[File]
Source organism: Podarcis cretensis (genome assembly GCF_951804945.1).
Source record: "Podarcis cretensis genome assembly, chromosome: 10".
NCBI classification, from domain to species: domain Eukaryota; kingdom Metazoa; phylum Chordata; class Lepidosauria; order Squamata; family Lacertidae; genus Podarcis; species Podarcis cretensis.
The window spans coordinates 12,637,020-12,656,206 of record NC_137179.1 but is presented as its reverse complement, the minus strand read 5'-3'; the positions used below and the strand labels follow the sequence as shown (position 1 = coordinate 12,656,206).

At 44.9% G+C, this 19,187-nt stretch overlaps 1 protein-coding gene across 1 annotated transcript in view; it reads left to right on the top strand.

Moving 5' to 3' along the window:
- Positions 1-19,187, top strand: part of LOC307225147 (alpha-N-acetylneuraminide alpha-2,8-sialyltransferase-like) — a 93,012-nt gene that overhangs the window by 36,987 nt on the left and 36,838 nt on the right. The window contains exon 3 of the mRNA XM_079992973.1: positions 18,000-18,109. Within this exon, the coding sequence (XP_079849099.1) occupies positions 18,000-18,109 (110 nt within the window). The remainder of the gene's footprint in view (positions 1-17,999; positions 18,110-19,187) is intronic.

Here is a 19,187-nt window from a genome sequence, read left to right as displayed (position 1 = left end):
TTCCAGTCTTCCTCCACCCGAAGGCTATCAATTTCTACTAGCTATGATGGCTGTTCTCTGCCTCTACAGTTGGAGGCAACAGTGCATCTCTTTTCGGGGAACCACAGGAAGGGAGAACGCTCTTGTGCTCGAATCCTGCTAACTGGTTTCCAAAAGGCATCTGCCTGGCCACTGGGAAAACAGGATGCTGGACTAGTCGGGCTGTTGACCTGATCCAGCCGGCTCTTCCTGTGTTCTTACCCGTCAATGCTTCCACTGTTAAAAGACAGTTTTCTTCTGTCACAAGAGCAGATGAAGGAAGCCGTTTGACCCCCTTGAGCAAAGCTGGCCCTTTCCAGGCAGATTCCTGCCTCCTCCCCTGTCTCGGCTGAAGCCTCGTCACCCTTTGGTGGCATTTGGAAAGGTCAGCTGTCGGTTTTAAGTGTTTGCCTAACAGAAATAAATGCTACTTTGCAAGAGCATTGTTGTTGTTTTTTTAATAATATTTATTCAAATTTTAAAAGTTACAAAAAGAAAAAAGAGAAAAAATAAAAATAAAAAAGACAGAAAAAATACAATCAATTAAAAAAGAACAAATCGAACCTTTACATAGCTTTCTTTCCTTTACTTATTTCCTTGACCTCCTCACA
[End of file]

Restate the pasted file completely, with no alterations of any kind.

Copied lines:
Source organism: Podarcis cretensis (genome assembly GCF_951804945.1).
Source record: "Podarcis cretensis genome assembly, chromosome: 10".
NCBI classification, from domain to species: domain Eukaryota; kingdom Metazoa; phylum Chordata; class Lepidosauria; order Squamata; family Lacertidae; genus Podarcis; species Podarcis cretensis.
The window spans coordinates 12,637,020-12,656,206 of record NC_137179.1 but is presented as its reverse complement, the minus strand read 5'-3'; the positions used below and the strand labels follow the sequence as shown (position 1 = coordinate 12,656,206).

At 44.9% G+C, this 19,187-nt stretch overlaps 1 protein-coding gene across 1 annotated transcript in view; it reads left to right on the top strand.

Moving 5' to 3' along the window:
- Positions 1-19,187, top strand: part of LOC307225147 (alpha-N-acetylneuraminide alpha-2,8-sialyltransferase-like) — a 93,012-nt gene that overhangs the window by 36,987 nt on the left and 36,838 nt on the right. The window contains exon 3 of the mRNA XM_079992973.1: positions 18,000-18,109. Within this exon, the coding sequence (XP_079849099.1) occupies positions 18,000-18,109 (110 nt within the window). The remainder of the gene's footprint in view (positions 1-17,999; positions 18,110-19,187) is intronic.

Here is a 19,187-nt window from a genome sequence, read left to right as displayed (position 1 = left end):
TTCCAGTCTTCCTCCACCCGAAGGCTATCAATTTCTACTAGCTATGATGGCTGTTCTCTGCCTCTACAGTTGGAGGCAACAGTGCATCTCTTTTCGGGGAACCACAGGAAGGGAGAACGCTCTTGTGCTCGAATCCTGCTAACTGGTTTCCAAAAGGCATCTGCCTGGCCACTGGGAAAACAGGATGCTGGACTAGTCGGGCTGTTGACCTGATCCAGCCGGCTCTTCCTGTGTTCTTACCCGTCAATGCTTCCACTGTTAAAAGACAGTTTTCTTCTGTCACAAGAGCAGATGAAGGAAGCCGTTTGACCCCCTTGAGCAAAGCTGGCCCTTTCCAGGCAGATTCCTGCCTCCTCCCCTGTCTCGGCTGAAGCCTCGTCACCCTTTGGTGGCATTTGGAAAGGTCAGCTGTCGGTTTTAAGTGTTTGCCTAACAGAAATAAATGCTACTTTGCAAGAGCATTGTTGTTGTTTTTTTAATAATATTTATTCAAATTTTAAAAGTTACAAAAAGAAAAAAGAGAAAAAATAAAAATAAAAAAGACAGAAAAAATACAATCAATTAAAAAAGAACAAATCGAACCTTTACATAGCTTTCTTTCCTTTACTTATTTCCTTGACCTCCTCACA